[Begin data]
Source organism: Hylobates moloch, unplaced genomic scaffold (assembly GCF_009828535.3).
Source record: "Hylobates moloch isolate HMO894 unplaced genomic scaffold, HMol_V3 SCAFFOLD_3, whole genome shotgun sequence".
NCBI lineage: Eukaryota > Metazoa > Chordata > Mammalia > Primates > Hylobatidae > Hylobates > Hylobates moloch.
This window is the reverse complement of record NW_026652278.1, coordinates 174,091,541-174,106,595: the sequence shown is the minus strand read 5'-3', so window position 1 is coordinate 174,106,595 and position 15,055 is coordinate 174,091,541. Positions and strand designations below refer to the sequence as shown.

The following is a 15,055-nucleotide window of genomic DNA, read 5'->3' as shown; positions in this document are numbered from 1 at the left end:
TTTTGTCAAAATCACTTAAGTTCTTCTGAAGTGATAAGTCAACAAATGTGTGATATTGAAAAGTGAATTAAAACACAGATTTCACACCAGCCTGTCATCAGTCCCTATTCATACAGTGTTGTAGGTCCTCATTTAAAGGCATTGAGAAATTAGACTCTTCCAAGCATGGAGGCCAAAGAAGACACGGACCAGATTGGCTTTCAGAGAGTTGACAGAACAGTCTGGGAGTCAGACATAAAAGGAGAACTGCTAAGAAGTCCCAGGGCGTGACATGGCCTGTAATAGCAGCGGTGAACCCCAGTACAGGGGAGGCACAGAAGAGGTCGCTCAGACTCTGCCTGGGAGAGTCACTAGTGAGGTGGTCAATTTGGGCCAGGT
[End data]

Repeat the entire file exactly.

Source organism: Hylobates moloch, unplaced genomic scaffold (assembly GCF_009828535.3).
Source record: "Hylobates moloch isolate HMO894 unplaced genomic scaffold, HMol_V3 SCAFFOLD_3, whole genome shotgun sequence".
NCBI lineage: Eukaryota > Metazoa > Chordata > Mammalia > Primates > Hylobatidae > Hylobates > Hylobates moloch.
This window is the reverse complement of record NW_026652278.1, coordinates 174,091,541-174,106,595: the sequence shown is the minus strand read 5'-3', so window position 1 is coordinate 174,106,595 and position 15,055 is coordinate 174,091,541. Positions and strand designations below refer to the sequence as shown.

The following is a 15,055-nucleotide window of genomic DNA, read 5'->3' as shown; positions in this document are numbered from 1 at the left end:
TTTTGTCAAAATCACTTAAGTTCTTCTGAAGTGATAAGTCAACAAATGTGTGATATTGAAAAGTGAATTAAAACACAGATTTCACACCAGCCTGTCATCAGTCCCTATTCATACAGTGTTGTAGGTCCTCATTTAAAGGCATTGAGAAATTAGACTCTTCCAAGCATGGAGGCCAAAGAAGACACGGACCAGATTGGCTTTCAGAGAGTTGACAGAACAGTCTGGGAGTCAGACATAAAAGGAGAACTGCTAAGAAGTCCCAGGGCGTGACATGGCCTGTAATAGCAGCGGTGAACCCCAGTACAGGGGAGGCACAGAAGAGGTCGCTCAGACTCTGCCTGGGAGAGTCACTAGTGAGGTGGTCAATTTGGGCCAGGT